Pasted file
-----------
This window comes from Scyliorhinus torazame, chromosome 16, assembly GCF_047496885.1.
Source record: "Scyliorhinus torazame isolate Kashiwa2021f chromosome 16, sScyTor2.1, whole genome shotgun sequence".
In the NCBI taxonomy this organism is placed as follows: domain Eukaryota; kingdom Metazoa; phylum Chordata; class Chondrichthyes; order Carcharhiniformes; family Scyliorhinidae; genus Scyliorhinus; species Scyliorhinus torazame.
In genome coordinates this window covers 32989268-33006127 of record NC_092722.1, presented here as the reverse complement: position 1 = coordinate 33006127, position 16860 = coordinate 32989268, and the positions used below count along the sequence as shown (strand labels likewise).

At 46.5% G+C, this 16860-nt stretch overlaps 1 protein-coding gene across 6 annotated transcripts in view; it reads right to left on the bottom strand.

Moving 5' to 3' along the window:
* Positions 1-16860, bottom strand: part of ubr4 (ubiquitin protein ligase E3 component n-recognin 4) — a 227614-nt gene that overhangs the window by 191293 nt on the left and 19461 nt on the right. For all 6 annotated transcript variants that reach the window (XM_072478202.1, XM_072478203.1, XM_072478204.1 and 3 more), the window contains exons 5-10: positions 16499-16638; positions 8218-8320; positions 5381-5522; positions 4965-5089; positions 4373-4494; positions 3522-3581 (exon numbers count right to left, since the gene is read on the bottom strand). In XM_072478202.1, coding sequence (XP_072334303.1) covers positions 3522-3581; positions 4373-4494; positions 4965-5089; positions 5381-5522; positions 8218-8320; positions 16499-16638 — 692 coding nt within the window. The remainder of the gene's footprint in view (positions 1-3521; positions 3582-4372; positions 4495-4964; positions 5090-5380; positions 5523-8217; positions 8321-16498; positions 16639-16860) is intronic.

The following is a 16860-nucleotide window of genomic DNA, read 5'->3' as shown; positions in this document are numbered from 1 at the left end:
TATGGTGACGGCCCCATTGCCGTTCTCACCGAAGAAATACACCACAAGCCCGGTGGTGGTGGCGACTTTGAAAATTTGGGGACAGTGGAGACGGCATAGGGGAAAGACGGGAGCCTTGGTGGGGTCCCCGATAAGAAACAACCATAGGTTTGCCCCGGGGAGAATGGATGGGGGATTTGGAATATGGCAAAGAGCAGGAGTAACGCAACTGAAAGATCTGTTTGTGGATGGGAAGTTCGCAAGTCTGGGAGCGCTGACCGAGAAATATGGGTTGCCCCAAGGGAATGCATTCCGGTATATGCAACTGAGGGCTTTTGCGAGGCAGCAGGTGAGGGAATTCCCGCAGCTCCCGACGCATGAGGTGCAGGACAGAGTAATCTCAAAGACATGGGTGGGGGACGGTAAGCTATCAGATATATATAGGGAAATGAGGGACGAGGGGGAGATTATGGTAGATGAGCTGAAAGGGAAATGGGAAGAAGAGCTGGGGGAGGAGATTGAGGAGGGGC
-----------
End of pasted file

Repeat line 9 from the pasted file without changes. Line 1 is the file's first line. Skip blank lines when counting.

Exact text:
TATGGTGACGGCCCCATTGCCGTTCTCACCGAAGAAATACACCACAAGCCCGGTGGTGGTGGCGACTTTGAAAATTTGGGGACAGTGGAGACGGCATAGGGGAAAGACGGGAGCCTTGGTGGGGTCCCCGATAAGAAACAACCATAGGTTTGCCCCGGGGAGAATGGATGGGGGATTTGGAATATGGCAAAGAGCAGGAGTAACGCAACTGAAAGATCTGTTTGTGGATGGGAAGTTCGCAAGTCTGGGAGCGCTGACCGAGAAATATGGGTTGCCCCAAGGGAATGCATTCCGGTATATGCAACTGAGGGCTTTTGCGAGGCAGCAGGTGAGGGAATTCCCGCAGCTCCCGACGCATGAGGTGCAGGACAGAGTAATCTCAAAGACATGGGTGGGGGACGGTAAGCTATCAGATATATATAGGGAAATGAGGGACGAGGGGGAGATTATGGTAGATGAGCTGAAAGGGAAATGGGAAGAAGAGCTGGGGGAGGAGATTGAGGAGGGGC